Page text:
I'm always grateful when great material just falls into my lap, although there is no dearth American horror stories to post on. The Raw Story's Jack Abramoff: ‘The whole system’ is corrupt' is case in point. Superlobbyist Abramoff just got out of jail, and being free to talk, told 60 Minutes all about how to buy a congressman.
Notorious former lobbyist Jack Abramoff is a free man again, after serving three and a half years in prison for corruption and fraud. In an interview aired by CBS on Sunday, he told correspondent Leslie Stahl about the tricks of his former trade.
Abramoff, who readily admits to his former corrupt activities, told Stahl, “I was actually thinking of writing a book — The Idiot’s Guide to Buying a Congressman — as a way to put this all down. First, I think most congressmen don’t feel they’re being bought. Most congressmen, I think, can in their own mind justify the system — rationalize it — and, by the way, we wanted as lobbyists for them to feel that way.”
So how it is done? It turns out that if you offer the congressman's chief of staff a job, he's in your pocket from that moment on.
“I spent over a million dollars a year on tickets to sporting events and concerts and what not at all the venues,” Abramoff boasted. He insisted, however, that the very best way to buy the favors of a Congressional office is to offer the chief of staff a job.
“When we would become friendly with an office,” he explained, “and they were important to us, and the chief of staff was a competent person, I would say or my staff would say to him or her at some point, ‘You know, when you’re done working on the Hill, we’d very much like you to consider coming to work for us.’ Now the moment I said that to them or any of our staff said that to ‘em, that was it. We owned them.”
He told Stahl that he exercised that kind of influence in a hundred different Congressional offices and that many members of Congress could have been charged with crimes for the favors they did him.
Apparently most of the high-ranking staffers in the congress really want to make the big bucks on K Street, which is lobbying central in the Imperial Capital. They would rather be the bribers, not the bribees. Who'd a thunk it? I found a transcript of the interview. I'll use that instead of depending on The Raw Story.
Has anything changed? Not at all!
Abramoff: I think people are under the impression that the corruption only involves somebody handing over a check and getting a favor. And that's not the case. The corruption, the bribery, call it, because ultimately that's what it is. That's what the whole system is.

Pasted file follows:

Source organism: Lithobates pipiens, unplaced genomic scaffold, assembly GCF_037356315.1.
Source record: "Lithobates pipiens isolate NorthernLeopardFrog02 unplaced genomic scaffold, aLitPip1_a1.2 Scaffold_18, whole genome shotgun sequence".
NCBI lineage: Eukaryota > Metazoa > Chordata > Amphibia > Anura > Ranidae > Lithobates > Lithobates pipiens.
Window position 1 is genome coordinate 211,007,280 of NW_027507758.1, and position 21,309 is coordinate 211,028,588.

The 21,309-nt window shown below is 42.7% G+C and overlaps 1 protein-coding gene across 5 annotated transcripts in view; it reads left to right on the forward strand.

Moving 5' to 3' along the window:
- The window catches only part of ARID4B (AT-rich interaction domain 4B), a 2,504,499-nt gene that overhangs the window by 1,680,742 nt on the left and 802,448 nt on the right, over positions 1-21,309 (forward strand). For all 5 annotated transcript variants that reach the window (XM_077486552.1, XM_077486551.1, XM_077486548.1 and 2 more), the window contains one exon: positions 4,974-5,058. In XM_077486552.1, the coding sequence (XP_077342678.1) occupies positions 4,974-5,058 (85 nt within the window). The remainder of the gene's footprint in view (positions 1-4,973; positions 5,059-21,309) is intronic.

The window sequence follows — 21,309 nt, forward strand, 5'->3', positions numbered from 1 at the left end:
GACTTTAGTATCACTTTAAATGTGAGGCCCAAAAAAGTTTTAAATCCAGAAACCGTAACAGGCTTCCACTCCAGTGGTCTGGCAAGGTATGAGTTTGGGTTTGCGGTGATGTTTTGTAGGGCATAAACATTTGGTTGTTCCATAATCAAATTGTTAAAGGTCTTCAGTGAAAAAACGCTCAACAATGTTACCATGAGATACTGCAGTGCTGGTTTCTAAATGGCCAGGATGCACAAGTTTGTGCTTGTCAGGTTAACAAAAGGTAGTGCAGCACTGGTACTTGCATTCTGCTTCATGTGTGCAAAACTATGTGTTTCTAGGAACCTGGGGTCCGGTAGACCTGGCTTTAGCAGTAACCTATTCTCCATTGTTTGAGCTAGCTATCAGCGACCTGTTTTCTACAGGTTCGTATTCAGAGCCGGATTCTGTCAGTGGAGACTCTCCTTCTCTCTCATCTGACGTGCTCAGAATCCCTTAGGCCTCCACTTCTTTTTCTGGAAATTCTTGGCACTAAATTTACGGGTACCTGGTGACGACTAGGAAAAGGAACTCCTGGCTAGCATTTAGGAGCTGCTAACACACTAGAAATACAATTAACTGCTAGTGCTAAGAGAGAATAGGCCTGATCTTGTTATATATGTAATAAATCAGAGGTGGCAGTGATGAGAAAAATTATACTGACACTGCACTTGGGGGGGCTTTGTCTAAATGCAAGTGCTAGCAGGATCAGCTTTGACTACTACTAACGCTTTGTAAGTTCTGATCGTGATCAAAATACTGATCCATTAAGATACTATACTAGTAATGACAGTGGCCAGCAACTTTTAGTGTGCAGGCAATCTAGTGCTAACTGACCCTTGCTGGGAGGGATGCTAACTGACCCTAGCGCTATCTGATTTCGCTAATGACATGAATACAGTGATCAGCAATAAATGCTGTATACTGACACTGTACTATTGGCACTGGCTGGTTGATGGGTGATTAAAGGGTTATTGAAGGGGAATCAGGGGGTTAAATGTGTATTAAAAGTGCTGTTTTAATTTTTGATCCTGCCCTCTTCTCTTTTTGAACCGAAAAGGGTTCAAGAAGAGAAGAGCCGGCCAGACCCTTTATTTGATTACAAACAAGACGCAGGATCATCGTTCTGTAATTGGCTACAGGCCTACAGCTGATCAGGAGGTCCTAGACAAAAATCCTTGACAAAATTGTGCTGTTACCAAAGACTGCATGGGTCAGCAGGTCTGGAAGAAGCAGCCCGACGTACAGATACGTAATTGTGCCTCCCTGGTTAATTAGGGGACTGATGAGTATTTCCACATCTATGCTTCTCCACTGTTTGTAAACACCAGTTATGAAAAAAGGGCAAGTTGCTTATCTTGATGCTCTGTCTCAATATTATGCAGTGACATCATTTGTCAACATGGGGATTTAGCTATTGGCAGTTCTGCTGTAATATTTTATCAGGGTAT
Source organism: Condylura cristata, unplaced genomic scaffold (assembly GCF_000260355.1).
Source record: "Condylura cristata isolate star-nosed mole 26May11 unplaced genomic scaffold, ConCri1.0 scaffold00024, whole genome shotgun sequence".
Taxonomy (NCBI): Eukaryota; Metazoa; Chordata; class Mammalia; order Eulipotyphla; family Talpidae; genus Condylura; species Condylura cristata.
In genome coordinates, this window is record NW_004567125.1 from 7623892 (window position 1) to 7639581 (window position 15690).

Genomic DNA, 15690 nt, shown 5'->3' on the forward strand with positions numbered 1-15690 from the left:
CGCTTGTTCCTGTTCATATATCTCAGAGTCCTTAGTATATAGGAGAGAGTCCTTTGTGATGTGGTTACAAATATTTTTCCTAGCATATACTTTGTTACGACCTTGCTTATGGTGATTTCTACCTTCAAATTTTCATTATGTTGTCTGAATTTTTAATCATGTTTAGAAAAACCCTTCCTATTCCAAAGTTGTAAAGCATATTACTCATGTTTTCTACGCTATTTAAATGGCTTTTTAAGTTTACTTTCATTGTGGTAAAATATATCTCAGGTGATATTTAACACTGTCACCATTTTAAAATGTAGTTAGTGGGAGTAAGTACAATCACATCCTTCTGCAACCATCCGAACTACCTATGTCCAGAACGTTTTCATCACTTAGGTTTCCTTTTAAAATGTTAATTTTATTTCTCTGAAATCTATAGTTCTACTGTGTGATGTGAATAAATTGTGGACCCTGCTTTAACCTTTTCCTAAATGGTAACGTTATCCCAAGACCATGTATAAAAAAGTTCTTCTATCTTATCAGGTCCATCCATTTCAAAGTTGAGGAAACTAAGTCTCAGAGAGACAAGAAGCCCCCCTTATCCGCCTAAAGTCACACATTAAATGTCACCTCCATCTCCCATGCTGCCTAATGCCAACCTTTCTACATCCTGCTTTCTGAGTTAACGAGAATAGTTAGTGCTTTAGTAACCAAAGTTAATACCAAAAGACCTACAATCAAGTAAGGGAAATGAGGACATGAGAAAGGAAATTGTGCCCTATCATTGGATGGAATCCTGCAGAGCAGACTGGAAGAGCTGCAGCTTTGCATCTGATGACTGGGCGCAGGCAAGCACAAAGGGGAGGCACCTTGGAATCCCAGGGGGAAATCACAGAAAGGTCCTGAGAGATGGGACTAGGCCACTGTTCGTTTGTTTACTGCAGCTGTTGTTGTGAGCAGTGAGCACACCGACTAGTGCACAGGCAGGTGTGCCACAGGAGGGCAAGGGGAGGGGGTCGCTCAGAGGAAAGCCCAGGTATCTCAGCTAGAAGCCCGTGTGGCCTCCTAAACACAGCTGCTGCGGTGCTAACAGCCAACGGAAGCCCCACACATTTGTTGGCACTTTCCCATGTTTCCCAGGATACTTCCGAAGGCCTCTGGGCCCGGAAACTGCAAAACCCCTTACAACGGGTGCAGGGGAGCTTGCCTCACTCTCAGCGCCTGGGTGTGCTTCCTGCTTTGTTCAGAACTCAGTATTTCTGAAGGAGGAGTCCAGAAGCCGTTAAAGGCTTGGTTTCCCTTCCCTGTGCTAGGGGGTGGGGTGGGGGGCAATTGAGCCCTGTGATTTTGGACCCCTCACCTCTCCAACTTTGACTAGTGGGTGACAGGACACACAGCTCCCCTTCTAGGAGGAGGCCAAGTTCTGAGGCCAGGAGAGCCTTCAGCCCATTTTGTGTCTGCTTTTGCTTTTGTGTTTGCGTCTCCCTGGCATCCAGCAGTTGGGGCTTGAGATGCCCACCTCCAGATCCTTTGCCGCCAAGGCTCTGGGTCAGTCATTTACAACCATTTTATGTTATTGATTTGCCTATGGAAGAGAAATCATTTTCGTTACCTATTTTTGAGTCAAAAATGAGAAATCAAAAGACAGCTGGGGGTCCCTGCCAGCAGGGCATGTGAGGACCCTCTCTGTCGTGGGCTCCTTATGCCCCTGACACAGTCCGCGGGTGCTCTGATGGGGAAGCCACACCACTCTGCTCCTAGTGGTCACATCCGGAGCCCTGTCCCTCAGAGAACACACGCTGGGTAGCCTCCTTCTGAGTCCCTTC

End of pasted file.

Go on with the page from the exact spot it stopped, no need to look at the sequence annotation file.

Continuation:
Stahl: The whole system's bribery?
Abramoff: In my view. I'm talking about giving a gift to somebody who makes a decision on behalf of the public. At the end of the day, that's really what bribery is.
But it is done everyday and it is still being done. The truth is there were very few members who I could even name or could think of who didn't at some level participate in that.
What about recent reforms?
Abramoff: Well, it's actually worse than that. You can't take a congressman to lunch for $25 and buy him a hamburger or a steak of something like that. But you can take him to a fundraising lunch and not only buy him that steak, but give him $25,000 extra and call it a fundraiser. And have all the same access and all the same interaction with that congressman. So the people who make the reforms are the people in the system.
Stahl: Could you do the same thing today? I'm asking you whether you think the system's been cleaned up?
Abramoff: Could do the same thing that I? Yeah. No, the system hasn't been cleaned up at all.
Stahl: At all.
Earlier in the interview, CBS's Lesley Stahl is upset by all this. She's angry with Jack Abramoff. Here's the outrage.
Stahl: You're telling me this, the genius of figuring out you could own the office by offering a job to the chief of staff, say. I'm having two reactions. One is brilliant. And the other is I'm sick to my stomach.
Abramoff: Right. Evil. Yeah. Terrible.
Stahl: 'Cause it's hurting our country.
Abramoff: Shameful. Absolutely. It's the worst thing that could happen. All parts of the system.
Stahl: I'm mad at you.
Abramoff: I was mad at me...
Stahl: I'm not kidding. I'm not kidding.
Leslie could have thought about this corruption thing a different way. You see, Leslie doesn't think she's part of the system. It's all Abramoff's fault. He's the evil one. She and her colleagues who report on this farce called American politics are off the hook. The whole systems' bribery? That's right. It hasn't been changed at all? Right again.
And there you are Leslie, and all those other well-heeled, celebrity stiffs in the mainstream media taking our political system seriously, reporting on it as if we live in a Democracy, pretending the system is legitimate, bamboozling the people. Leslie, are you complicit? Sure you are! Have you been enjoying the Good Life by looking the other way? You betcha!
It might have occurred to Leslie that her entire life is a sham, just like the political system she reports on. I suppose that would be too much to ask. I have two reactions, just like you, Leslie. One is brilliant, simply brilliant. You are able to stand in the celebrity spotlight while carrying out none of the obligations your job entails. And the other is I'm sick to my stomach. And why am I stick to my stomach? Because you're hurting this country, Leslie, and more specifically, you are hurting this country's working people. I'm not kidding either.
Here's the 60 Minutes interview.